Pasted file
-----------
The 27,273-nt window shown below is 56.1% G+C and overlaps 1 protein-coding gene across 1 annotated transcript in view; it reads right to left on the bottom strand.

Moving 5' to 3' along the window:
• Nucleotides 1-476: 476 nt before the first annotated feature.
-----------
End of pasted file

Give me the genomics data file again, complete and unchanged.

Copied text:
The 27,273-nt window shown below is 56.1% G+C and overlaps 1 protein-coding gene across 1 annotated transcript in view; it reads right to left on the bottom strand.

Moving 5' to 3' along the window:
• Nucleotides 1-476: 476 nt before the first annotated feature.